2 years ago

Iconic albums of my childhood: Summer Side of Life

I’m loving the hunt for special LP’s. I have a huge MP3 collection–and don’t get me wrong, I love my MP3’s. But since getting a new record player for Christmas I’ve been on the hunt for special albums.

Remember the Seinfeld “sponge-worthy” episode? I’m into “vinyl-worthy.” I’m having a decidedly wonderful time scouting out the few local places that still sell vinyl, looking for albums based on a completely random and emotional criteria.

This means that I’m slowly buying every LP offered from some my most special artists, including (in correct alphabetical order):

  • Jimmy Buffett
  • Depeche Mode
  • Neil Diamond
  • Duran Duran
  • Gordon Lightfoot
  • Sting
  • Jack White
  • The White Stripes

And that’s just off the top of my head.

What I’ve discovered on my LP hunt are the wonderful gems you can only hear if you listen to the record. Revisiting Carol King’s “Tapestry” the other day, I was re-introduced to songs I hadn’t heard since I was probably 5 (the album actually came out the year I was born–like many great things).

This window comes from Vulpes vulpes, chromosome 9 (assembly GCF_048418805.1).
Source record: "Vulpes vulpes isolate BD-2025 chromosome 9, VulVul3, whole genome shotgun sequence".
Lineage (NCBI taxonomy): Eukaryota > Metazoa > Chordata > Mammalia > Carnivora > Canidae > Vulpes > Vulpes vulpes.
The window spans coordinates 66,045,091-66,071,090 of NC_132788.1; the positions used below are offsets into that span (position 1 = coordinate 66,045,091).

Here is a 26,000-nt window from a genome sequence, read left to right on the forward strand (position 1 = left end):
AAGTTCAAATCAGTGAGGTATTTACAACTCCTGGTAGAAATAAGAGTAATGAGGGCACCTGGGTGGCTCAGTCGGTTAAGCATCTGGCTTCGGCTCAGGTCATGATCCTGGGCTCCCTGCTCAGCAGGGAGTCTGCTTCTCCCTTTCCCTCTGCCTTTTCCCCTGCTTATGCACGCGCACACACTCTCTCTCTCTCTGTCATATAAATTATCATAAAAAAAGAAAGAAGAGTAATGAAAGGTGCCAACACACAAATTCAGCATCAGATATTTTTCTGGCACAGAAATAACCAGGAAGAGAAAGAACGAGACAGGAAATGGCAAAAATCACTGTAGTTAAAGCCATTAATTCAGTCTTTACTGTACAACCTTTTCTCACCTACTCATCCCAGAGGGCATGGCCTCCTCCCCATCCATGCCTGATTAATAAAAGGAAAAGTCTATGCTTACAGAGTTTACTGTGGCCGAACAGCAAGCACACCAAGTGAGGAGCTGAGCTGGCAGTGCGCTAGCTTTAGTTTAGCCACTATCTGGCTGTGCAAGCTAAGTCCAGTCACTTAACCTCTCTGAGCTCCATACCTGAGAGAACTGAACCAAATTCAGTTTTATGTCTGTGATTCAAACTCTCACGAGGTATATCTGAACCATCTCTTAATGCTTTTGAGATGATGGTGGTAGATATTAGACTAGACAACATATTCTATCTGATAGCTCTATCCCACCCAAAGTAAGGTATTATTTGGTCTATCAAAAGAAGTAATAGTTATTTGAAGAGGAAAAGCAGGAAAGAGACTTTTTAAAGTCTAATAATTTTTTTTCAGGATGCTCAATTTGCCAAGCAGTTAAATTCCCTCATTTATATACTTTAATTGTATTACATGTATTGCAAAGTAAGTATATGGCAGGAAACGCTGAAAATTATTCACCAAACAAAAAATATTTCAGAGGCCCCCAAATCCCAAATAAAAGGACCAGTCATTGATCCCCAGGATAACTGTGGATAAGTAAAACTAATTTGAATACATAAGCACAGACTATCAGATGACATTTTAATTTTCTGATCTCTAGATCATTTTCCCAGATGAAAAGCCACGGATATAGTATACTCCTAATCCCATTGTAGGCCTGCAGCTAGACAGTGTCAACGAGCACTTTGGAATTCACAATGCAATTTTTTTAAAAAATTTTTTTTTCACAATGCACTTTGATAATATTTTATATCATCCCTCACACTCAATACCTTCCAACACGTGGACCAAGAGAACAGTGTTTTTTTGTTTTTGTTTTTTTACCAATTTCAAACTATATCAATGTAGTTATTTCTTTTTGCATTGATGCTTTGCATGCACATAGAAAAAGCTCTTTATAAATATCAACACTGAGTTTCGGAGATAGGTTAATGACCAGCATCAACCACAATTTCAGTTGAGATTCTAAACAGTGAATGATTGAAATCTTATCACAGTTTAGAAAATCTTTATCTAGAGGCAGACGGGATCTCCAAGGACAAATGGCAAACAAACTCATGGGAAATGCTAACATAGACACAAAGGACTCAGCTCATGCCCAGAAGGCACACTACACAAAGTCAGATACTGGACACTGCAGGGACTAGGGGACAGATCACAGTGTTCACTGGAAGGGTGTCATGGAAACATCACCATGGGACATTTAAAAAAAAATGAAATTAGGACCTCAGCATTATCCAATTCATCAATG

But I digress. This post was prompted by an album that I just purchased for the unbelievable price of .99–which could make it possibly the best bargain I’ve every had, because Gordon Lightfoot’s album, “Summer Side of Life” is my favorite of his albums. Also released in 1971 (I told you a lot of great stuff came out that year), not only does it have my favorite childhood song, “Cotton Jenny,” it’s chock full of most of my favorite Gordon Lightfoot songs, period. Many of these songs you won’t hear if you limit your collection to “Gord’s Gold.” (Which is a great compilation, and if that’s all you have, well, at least you have some Gordon Lightfoot.)

Listening to this album tonight, for the first time in its entirety in probably 20 years, made me think back on some great childhood memories.

So I’ll leave you with a track you’ve probably not heard, off of “Summer Side of Life.” It was hard to pick just one.

“Love and maple syrup go together like the sticky winds of winter when they meet.”

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